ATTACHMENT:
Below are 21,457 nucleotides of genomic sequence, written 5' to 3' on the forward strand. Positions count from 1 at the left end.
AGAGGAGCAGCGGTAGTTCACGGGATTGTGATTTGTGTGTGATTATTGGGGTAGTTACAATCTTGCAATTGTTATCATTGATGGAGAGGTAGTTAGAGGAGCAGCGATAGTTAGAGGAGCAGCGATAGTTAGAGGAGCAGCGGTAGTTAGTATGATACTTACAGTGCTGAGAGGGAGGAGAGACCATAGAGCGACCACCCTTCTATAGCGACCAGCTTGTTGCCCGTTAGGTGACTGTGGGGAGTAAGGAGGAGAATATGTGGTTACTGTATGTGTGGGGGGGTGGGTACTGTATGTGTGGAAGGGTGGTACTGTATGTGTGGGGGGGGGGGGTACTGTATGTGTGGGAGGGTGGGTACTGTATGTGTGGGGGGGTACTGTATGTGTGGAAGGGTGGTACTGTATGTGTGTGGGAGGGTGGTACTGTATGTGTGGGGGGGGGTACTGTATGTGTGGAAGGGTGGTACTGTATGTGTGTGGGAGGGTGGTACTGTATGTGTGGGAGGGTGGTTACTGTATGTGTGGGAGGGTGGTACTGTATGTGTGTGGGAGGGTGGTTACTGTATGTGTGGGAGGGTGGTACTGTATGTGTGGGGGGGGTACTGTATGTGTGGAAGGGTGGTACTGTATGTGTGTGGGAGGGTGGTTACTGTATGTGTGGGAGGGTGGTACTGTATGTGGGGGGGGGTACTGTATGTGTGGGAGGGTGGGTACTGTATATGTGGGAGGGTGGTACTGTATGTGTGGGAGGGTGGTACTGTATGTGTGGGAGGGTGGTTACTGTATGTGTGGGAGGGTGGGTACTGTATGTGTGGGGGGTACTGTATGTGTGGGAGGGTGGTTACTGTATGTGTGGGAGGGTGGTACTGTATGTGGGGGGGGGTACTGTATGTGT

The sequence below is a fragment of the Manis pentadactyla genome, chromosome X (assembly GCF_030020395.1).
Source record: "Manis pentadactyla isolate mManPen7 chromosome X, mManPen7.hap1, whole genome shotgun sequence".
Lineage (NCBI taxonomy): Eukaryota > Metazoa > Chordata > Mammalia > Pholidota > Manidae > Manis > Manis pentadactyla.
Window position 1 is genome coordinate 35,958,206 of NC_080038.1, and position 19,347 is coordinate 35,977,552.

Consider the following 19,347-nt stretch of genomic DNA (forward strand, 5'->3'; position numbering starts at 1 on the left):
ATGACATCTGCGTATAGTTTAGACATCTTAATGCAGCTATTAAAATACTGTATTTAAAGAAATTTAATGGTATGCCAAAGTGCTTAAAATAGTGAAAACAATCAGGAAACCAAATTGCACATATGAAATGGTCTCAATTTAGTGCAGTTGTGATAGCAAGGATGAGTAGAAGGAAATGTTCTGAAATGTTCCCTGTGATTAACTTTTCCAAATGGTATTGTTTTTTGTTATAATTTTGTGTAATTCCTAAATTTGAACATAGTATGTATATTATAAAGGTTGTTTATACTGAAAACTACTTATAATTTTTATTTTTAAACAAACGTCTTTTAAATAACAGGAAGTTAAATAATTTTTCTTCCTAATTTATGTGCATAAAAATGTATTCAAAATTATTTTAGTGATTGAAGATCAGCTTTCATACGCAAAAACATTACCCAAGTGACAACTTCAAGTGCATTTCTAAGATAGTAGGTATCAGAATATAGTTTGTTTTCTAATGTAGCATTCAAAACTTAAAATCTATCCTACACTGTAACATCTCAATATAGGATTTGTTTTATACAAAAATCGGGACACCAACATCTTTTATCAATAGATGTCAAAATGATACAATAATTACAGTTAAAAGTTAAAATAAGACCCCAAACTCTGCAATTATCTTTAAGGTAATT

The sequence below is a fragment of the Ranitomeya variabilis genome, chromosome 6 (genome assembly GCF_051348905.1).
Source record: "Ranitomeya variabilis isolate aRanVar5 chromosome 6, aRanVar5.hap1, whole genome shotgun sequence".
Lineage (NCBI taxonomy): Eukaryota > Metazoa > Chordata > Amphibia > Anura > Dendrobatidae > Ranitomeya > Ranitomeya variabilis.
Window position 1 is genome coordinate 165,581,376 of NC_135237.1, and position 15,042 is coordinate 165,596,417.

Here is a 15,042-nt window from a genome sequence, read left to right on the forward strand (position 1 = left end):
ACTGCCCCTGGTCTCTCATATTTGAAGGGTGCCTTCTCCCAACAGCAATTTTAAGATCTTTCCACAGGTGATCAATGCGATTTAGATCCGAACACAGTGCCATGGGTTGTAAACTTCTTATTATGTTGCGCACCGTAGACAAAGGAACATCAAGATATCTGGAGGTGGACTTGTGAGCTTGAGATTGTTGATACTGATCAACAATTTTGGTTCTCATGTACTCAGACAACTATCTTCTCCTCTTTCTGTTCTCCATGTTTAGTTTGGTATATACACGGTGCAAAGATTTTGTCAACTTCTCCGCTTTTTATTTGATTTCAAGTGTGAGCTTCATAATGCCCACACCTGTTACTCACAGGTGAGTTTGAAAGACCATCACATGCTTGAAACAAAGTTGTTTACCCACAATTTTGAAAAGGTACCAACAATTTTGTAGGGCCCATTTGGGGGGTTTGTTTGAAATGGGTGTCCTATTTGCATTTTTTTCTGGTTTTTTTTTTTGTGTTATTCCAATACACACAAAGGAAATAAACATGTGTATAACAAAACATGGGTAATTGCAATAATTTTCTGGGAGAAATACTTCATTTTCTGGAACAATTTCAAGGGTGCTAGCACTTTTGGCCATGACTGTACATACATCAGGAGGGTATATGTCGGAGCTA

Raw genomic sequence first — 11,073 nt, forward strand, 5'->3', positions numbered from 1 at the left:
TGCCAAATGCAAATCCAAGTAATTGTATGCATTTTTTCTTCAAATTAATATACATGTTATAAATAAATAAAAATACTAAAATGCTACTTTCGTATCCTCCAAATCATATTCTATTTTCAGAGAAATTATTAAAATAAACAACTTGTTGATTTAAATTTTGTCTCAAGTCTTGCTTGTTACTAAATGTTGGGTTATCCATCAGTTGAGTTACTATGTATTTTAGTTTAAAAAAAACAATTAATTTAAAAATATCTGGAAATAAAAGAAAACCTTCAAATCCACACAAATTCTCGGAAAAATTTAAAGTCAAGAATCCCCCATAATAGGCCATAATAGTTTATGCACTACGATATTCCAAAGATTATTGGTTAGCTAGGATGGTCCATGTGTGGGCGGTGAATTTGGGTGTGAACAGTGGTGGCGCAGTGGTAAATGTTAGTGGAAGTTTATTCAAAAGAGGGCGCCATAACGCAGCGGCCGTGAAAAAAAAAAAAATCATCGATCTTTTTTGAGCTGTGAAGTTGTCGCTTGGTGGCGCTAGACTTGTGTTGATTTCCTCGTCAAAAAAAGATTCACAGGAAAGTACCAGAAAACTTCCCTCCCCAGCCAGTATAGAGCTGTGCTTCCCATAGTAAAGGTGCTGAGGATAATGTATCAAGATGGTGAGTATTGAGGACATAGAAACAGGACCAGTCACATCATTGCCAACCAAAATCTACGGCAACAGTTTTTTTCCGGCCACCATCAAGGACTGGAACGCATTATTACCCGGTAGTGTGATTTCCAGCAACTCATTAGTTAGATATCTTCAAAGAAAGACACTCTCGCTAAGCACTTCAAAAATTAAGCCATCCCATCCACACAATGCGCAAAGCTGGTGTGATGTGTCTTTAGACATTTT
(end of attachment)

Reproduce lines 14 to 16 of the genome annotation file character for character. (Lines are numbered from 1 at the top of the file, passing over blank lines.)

ACTGCCCCTGGTCTCTCATATTTGAAGGGTGCCTTCTCCCAACAGCAATTTTAAGATCTTTCCACAGGTGATCAATGCGATTTAGATCCGAACACAGTGCCATGGGTTGTAAACTTCTTATTATGTTGCGCACCGTAGACAAAGGAACATCAAGATATCTGGAGGTGGACTTGTGAGCTTGAGATTGTTGATACTGATCAACAATTTTGGTTCTCATGTACTCAGACAACTATCTTCTCCTCTTTCTGTTCTCCATGTTTAGTTTGGTATATACACGGTGCAAAGATTTTGTCAACTTCTCCGCTTTTTATTTGATTTCAAGTGTGAGCTTCATAATGCCCACACCTGTTACTCACAGGTGAGTTTGAAAGACCATCACATGCTTGAAACAAAGTTGTTTACCCACAATTTTGAAAAGGTACCAACAATTTTGTAGGGCCCATTTGGGGGGTTTGTTTGAAATGGGTGTCCTATTTGCATTTTTTTCTGGTTTTTTTTTTTGTGTTATTCCAATACACACAAAGGAAATAAACATGTGTATAACAAAACATGGGTAATTGCAATAATTTTCTGGGAGAAATACTTCATTTTCTGGAACAATTTCAAGGGTGCTAGCACTTTTGGCCATGACTGTACATACATCAGGAGGGTATATGTCGGAGCTA

Raw genomic sequence first — 11,073 nt, forward strand, 5'->3', positions numbered from 1 at the left:
TGCCAAATGCAAATCCAAGTAATTGTATGCATTTTTTCTTCAAATTAATATACATGTTATAAATAAATAAAAATACTAAAATGCTACTTTCGTATCCTCCAAATCATATTCTATTTTCAGAGAAATTATTAAAATAAACAACTTGTTGATTTAAATTTTGTCTCAAGTCTTGCTTGTTACTAAATGTTGGGTTATCCATCAGTTGAGTTACTATGTATTTTAGTTTAAAAAAAACAATTAATTTAAAAATATCTGGAAATAAAAGAAAACCTTCAAATCCACACAAATTCTCGGAAAAATTTAAAGTCAAGAATCCCCCATAATAGGCCATAATAGTTTATGCACTACGATATTCCAAAGATTATTGGTTAGCTAGGATGGTCCATGTGTGGGCGGTGAATTTGGGTGTGAACAGTGGTGGCGCAGTGGTAAATGTTAGTGGAAGTTTATTCAAAAGAGGGCGCCATAACGCAGCGGCCGTGAAAAAAAAAAAAATCATCGATCTTTTTTGAGCTGTGAAGTTGTCGCTTGGTGGCGCTAGACTTGTGTTGATTTCCTCGTCAAAAAAAGATTCACAGGAAAGTACCAGAAAACTTCCCTCCCCAGCCAGTATAGAGCTGTGCTTCCCATAGTAAAGGTGCTGAGGATAATGTATCAAGATGGTGAGTATTGAGGACATAGAAACAGGACCAGTCACATCATTGCCAACCAAAATCTACGGCAACAGTTTTTTTCCGGCCACCATCAAGGACTGGAACGCATTATTACCCGGTAGTGTGATTTCCAGCAACTCATTAGTTAGATATCTTCAAAGAAAGACACTCTCGCTAAGCACTTCAAAAATTAAGCCATCCCATCCACACAATGCGCAAAGCTGGTGTGATGTGTCTTTAGACATTTT